Is It Good to Have High Credit Card Limits When Applying for a Mortgage?

Credit cards are a major tool in establishing credit scores.

Credit cards are a major tool in establishing credit scores.

One of the primary elements lenders look at when deciding whether or not to approve a mortgage loan is the applicant's credit score. Among the components making up the score is the debt-to-credit ratio. Where credit cards are concerned, this is the amount owed on cards relative to the credit available on the cards. High credit card limits can enhance a credit score when owners carry minimal debt. By the same token, however, high debt levels on cards with high limits can lower a credit score.

When They Help

Although credit cards aren't the only components, the debt-to-credit ratio makes up 30 percent of credit scores. Regardless of the credit limit, then, the rule of thumb is to keep card debt below this 30 percent marker. For consumers who pay off credit balances every month or who keep balances low, high card limits reduce the ratio and help increase your credit score.

How it Hurts

High card limits become a negative when card owners are too ready to take advantage of the credit limit without means of paying back the debt. A high debt-to-credit ratio is sometimes unavoidable-- in the case of emergency medical expenses, for instance. Often, however, impulse shoppers and undisciplined consumers find themselves faced with debt levels out of proportion to their ability to pay. Ultimately, the debt-to-credit ratio falls out of whack and hurts your overall credit score.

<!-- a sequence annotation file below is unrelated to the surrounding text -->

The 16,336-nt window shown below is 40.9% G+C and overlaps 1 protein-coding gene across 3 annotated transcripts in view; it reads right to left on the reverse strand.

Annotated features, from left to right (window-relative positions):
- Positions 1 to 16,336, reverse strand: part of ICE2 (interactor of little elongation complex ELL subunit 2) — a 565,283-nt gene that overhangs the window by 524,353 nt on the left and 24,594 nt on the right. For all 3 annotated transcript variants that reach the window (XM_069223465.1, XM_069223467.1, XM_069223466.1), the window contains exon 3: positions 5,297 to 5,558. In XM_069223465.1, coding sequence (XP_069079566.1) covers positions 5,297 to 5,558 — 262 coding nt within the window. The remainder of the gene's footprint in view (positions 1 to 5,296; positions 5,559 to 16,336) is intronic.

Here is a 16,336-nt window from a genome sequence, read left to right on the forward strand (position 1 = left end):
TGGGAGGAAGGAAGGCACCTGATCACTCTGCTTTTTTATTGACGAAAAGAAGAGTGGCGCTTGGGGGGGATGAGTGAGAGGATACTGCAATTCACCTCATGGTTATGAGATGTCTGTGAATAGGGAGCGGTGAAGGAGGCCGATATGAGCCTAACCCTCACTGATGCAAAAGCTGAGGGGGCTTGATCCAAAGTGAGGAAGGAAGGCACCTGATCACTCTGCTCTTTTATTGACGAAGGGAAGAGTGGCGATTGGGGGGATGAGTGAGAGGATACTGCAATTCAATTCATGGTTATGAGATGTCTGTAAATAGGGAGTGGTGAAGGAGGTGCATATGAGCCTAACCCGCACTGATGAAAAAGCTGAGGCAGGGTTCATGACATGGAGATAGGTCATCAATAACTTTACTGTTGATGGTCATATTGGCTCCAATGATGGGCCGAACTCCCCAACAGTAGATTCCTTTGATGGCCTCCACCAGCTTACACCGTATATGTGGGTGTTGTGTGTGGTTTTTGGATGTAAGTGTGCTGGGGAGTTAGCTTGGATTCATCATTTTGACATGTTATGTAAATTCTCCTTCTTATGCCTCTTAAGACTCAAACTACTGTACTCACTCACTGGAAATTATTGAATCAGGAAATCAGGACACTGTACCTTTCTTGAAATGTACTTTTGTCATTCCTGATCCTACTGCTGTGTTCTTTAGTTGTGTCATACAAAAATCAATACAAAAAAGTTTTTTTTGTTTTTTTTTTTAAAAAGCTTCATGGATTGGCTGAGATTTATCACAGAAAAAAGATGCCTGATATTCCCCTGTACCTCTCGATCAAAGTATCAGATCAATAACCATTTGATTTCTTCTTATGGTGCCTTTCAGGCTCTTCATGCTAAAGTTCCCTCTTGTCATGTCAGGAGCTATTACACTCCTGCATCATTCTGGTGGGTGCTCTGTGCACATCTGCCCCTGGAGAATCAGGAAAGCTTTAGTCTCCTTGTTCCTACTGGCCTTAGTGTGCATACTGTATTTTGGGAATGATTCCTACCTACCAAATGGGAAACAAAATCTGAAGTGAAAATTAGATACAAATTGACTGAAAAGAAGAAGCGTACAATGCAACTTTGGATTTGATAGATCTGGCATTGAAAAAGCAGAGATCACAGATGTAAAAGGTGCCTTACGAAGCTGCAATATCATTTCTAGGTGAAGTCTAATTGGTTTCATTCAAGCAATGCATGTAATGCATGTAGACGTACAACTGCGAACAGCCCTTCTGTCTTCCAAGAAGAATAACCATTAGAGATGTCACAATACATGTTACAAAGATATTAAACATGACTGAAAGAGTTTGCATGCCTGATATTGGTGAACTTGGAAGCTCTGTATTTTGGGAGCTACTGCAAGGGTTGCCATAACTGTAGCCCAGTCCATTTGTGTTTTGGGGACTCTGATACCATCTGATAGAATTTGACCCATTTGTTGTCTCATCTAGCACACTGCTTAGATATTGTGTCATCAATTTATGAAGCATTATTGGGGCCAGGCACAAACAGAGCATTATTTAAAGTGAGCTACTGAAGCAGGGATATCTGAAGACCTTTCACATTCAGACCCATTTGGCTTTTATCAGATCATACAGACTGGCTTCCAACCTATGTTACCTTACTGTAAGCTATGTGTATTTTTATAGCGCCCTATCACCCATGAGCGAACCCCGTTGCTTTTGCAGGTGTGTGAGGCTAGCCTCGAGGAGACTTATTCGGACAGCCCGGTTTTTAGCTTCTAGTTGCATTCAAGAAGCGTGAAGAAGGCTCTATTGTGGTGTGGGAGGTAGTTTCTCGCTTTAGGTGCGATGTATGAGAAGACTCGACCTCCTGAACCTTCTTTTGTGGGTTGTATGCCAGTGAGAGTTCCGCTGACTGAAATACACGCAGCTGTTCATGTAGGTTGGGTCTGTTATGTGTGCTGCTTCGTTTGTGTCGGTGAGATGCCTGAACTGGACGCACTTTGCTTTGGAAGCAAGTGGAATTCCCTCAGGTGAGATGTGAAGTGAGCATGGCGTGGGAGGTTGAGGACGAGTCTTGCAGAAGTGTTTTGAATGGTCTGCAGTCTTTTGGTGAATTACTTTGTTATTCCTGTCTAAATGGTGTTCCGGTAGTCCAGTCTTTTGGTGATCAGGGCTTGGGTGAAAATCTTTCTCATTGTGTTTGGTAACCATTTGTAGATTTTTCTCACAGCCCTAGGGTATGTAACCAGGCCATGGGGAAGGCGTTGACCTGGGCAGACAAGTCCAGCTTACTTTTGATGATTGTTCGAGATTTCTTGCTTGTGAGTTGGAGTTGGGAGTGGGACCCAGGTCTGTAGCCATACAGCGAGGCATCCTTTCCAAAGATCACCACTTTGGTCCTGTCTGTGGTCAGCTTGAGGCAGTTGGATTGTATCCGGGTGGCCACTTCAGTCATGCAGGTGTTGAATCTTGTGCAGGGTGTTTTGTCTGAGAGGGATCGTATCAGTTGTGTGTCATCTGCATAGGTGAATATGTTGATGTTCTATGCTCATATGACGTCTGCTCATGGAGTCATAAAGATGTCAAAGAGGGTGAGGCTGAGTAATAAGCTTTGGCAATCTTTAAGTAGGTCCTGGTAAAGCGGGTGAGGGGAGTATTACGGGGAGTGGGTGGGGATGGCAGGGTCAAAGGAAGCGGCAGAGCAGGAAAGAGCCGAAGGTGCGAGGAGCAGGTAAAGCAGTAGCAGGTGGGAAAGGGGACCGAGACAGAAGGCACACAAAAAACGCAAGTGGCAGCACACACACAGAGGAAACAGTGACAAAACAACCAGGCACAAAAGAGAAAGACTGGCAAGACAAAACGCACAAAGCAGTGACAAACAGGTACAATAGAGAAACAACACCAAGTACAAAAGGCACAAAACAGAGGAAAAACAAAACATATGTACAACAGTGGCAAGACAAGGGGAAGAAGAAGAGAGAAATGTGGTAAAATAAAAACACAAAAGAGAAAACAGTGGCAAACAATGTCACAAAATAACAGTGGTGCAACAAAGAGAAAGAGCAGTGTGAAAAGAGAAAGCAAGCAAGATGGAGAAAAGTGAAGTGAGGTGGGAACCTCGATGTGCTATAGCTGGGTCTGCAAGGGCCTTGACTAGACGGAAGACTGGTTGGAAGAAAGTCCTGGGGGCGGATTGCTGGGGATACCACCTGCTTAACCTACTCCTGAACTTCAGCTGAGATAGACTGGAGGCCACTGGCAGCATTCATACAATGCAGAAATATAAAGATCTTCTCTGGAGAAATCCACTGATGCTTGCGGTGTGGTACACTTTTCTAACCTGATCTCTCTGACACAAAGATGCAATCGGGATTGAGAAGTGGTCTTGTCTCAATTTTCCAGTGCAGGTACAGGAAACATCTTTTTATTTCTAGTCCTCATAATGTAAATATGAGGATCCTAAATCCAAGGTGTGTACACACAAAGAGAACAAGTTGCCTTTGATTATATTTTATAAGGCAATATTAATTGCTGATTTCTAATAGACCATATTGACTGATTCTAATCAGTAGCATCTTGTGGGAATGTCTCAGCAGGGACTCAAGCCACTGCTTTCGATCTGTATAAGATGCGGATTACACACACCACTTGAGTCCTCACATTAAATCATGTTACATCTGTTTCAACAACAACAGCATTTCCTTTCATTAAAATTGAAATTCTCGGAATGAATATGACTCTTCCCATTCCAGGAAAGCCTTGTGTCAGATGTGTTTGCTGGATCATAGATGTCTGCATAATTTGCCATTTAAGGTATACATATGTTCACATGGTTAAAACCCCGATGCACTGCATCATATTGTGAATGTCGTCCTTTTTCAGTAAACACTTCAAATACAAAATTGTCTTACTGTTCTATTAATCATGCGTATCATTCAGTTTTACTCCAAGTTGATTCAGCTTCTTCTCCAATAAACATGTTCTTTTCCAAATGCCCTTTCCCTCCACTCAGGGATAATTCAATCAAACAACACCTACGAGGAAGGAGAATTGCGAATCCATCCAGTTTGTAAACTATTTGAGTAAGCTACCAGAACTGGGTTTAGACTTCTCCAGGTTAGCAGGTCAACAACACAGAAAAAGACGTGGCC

Effect on Mortgage

When high card limits contribute to high credit scores, mortgage lenders can offer borrowers lower rates. In the same way, high card limits that ding a borrower's credit score makes the loan riskier to the lender. This leads to an offer of a higher mortgage rate.

Boost from Credit Cards

An easy way for borrowers to boost credit scores is with an increase in card limits. The caveat here is the higher card limit must be utilized to lower the debt-to-income ratio. When card issuers approve an increase in credit limits and card owners don't increase spending, the ratio drops and increases. Card owners can request credit increases by contacting the issuing bank by phone.


About the Author

Romona Paden is a writer based in the Kansas City area. For more than a decade, she has contributed to general business and trade publications, as well as various websites.

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